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Thursday, December 1, 2011

Developers pitching apartment complex along Beltline near Ponce City Market

Perennial Properties wants to rezone nearly three acres (in blue) to allow for apartments
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  • Perennial Properties wants to rezone nearly three acres (in blue) to allow for apartments
Want to see a part of Atlanta that's bustling even though times are tough? Cast your gaze toward Poncey-Highland and Old Fourth Ward along the Atlanta Beltline.

Perennial Properties, the Atlanta-based mixed-use commercial development firm behind the Pencil Factory Lofts, Apex West Midtown, and Highland Walk, have started jumping through hoops to eventually build an apartment building — possibly with 240 units — along the Beltline across the street from Ponce City Market and the Masquerade.

Company executives told CL they preferred to iron out some details over the next week before commenting about the proposal's specifics. But the group has asked the city to rezone three separate parcels — totaling nearly three acres — on Somerset Terrace from light-industrial to allow multifamily residential use.

The proposed sites overlook the 22-mile loop of parks, trails and (future) transit and Historic Fourth Ward Park, the final phase of which is under construction along North Avenue. Currently, the parcels feature a private skate park and the former home of Barking Hound Village, which relocated to the corner of North Avenue and Somerset Terrace. The Dixie Seal and Stamp Co.'s headquarters once sat on the property, but burned several years ago.

If built, the development could help the area, already home to the Ford Factory Lofts and other residential projects along Glen Iris Drive, become one of the Beltline's most dense and active spots. Jamestown Properties plans to transform City Hall East, the massive brick behemoth that sits between North and Ponce de Leon avenues, into Ponce City Market, a residential, commercial and retail hotspot. Chicago-based developer AMLI has announced plans to build a 260,000-square-foot apartment development on the parking lot across the street from Ponce City Market and the Masquerade.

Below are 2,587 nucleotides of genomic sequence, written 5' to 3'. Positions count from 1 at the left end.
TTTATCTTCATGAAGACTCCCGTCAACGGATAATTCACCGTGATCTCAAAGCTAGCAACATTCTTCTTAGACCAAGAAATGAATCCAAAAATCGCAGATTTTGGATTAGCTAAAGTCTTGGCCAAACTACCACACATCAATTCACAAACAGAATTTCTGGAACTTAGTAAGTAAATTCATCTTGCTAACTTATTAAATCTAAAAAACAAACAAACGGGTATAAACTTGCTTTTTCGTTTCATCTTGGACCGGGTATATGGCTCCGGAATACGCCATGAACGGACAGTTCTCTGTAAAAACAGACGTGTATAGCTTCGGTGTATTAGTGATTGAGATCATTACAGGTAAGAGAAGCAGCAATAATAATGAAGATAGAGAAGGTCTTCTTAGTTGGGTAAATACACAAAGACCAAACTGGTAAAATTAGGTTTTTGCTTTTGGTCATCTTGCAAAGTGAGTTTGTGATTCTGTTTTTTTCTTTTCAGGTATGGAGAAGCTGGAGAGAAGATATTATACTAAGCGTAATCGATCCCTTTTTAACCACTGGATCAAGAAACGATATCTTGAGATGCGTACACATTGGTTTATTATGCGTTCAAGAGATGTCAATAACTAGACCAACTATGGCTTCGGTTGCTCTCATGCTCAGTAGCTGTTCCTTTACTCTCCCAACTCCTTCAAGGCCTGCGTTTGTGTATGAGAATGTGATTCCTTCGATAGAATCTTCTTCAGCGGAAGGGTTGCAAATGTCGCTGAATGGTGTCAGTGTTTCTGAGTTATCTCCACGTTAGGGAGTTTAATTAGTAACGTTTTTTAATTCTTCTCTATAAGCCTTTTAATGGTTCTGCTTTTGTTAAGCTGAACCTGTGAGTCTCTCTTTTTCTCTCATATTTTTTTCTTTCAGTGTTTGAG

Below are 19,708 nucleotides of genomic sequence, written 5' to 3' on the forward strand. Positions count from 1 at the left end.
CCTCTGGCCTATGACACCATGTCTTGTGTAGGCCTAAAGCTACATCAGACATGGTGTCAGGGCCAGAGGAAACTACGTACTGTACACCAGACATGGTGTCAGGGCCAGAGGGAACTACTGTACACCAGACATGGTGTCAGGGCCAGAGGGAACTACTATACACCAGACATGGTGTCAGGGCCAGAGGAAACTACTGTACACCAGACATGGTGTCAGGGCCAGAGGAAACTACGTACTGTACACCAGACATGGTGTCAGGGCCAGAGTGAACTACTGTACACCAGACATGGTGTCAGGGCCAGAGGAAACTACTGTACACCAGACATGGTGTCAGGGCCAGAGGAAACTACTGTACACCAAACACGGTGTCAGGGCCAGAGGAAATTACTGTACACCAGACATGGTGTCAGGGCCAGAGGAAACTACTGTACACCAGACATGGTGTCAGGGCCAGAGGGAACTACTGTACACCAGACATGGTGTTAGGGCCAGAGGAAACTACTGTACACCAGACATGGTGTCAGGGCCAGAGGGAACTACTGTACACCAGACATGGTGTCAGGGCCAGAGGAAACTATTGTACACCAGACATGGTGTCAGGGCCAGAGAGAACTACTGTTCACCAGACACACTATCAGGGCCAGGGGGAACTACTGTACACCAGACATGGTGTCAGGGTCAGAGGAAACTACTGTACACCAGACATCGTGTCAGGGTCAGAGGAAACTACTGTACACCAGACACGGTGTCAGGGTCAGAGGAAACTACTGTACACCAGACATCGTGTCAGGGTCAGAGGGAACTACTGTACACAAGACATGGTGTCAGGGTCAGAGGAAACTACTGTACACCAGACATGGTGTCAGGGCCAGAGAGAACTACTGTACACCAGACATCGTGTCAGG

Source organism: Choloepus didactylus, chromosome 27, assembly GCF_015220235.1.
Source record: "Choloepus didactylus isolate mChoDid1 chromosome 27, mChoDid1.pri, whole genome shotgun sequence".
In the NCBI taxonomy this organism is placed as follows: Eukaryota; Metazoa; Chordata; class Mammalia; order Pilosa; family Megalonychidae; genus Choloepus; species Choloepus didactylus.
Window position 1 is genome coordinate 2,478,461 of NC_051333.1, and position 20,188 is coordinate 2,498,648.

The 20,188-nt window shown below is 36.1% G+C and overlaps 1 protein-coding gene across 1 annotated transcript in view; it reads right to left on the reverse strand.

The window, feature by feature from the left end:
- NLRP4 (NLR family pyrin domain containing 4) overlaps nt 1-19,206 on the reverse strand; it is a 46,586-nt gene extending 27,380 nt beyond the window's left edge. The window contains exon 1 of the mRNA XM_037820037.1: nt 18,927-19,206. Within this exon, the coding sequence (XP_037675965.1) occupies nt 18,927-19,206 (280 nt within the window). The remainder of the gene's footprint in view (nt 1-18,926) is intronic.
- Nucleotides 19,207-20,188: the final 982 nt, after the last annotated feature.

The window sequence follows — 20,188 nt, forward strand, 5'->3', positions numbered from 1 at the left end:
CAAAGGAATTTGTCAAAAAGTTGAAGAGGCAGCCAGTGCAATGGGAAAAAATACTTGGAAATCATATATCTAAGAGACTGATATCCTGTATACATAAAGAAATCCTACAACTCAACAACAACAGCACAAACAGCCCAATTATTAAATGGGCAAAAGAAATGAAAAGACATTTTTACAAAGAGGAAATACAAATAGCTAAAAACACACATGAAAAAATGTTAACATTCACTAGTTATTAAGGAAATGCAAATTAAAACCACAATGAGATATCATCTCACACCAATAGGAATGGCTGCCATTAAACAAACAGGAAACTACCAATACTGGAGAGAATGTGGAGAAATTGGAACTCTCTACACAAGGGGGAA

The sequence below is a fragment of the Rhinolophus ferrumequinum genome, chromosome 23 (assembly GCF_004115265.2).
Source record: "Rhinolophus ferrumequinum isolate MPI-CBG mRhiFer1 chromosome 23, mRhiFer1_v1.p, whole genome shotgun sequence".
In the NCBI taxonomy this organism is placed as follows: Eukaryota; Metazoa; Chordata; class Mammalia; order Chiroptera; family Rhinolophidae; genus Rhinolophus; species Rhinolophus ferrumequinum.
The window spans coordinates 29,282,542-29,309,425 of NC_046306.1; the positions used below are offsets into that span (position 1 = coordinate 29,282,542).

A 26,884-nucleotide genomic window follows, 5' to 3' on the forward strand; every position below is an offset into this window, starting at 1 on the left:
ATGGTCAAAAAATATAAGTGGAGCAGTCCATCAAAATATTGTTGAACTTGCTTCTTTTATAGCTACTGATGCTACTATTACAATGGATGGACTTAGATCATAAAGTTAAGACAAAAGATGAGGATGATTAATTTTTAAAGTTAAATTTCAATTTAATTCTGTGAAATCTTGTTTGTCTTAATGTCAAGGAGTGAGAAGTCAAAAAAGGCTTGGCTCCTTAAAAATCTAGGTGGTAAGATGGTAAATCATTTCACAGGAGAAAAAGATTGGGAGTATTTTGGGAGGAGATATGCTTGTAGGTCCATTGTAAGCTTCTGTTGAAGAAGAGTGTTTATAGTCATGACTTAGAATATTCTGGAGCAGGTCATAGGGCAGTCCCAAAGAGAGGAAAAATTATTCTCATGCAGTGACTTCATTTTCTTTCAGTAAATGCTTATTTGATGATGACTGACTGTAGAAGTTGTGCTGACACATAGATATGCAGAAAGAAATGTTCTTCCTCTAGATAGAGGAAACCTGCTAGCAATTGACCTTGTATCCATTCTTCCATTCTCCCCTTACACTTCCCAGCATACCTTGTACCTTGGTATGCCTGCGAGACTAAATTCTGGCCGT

Construction on the Beltline's Eastside Trail between Piedmont Park and DeKalb Avenue, and which would run directly in front of Perennial's development, is expected to finish next April. Should metro Atlanta voters OK a one-cent transportation tax next summer, that particular segment of the Beltline might also include transit.

Numerous sources have told us that Smith Dalia Architects, the firm behind the Westside's White Provision redevelopment, King Plow Arts Center and other local adaptive reuse projects, will design the Perennial development. The firm is also apparently involved with AMLI's proposed development across the street from Ponce City Market.

Perennial pitched its proposal to Neighborhood Planning Unit M this week as a courtesy — the sites are located just outside the NPU's boundaries — and is expected to stop by other community groups in the coming weeks. If you were among the attendees at one of the sessions, saw renderings, and wish to opine, feel free to do so in the comments or send me a line.

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